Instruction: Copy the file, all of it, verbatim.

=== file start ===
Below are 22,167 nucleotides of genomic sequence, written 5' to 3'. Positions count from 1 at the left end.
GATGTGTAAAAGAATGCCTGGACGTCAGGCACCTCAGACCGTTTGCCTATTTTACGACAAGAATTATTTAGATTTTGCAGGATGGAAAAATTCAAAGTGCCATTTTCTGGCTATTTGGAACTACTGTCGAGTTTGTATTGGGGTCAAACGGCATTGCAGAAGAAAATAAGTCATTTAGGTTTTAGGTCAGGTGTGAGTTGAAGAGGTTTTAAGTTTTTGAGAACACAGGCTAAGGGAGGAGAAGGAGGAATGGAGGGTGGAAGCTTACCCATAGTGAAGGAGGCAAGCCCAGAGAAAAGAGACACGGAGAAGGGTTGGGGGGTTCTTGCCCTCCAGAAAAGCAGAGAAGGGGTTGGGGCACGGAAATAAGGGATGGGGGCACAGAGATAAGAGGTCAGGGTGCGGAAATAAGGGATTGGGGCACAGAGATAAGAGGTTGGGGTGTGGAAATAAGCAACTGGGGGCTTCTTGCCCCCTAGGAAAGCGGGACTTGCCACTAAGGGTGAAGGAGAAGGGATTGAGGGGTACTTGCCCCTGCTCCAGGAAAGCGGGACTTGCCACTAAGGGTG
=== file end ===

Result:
Below are 22,167 nucleotides of genomic sequence, written 5' to 3'. Positions count from 1 at the left end.
GATGTGTAAAAGAATGCCTGGACGTCAGGCACCTCAGACCGTTTGCCTATTTTACGACAAGAATTATTTAGATTTTGCAGGATGGAAAAATTCAAAGTGCCATTTTCTGGCTATTTGGAACTACTGTCGAGTTTGTATTGGGGTCAAACGGCATTGCAGAAGAAAATAAGTCATTTAGGTTTTAGGTCAGGTGTGAGTTGAAGAGGTTTTAAGTTTTTGAGAACACAGGCTAAGGGAGGAGAAGGAGGAATGGAGGGTGGAAGCTTACCCATAGTGAAGGAGGCAAGCCCAGAGAAAAGAGACACGGAGAAGGGTTGGGGGGTTCTTGCCCTCCAGAAAAGCAGAGAAGGGGTTGGGGCACGGAAATAAGGGATGGGGGCACAGAGATAAGAGGTCAGGGTGCGGAAATAAGGGATTGGGGCACAGAGATAAGAGGTTGGGGTGTGGAAATAAGCAACTGGGGGCTTCTTGCCCCCTAGGAAAGCGGGACTTGCCACTAAGGGTGAAGGAGAAGGGATTGAGGGGTACTTGCCCCTGCTCCAGGAAAGCGGGACTTGCCACTAAGGGTG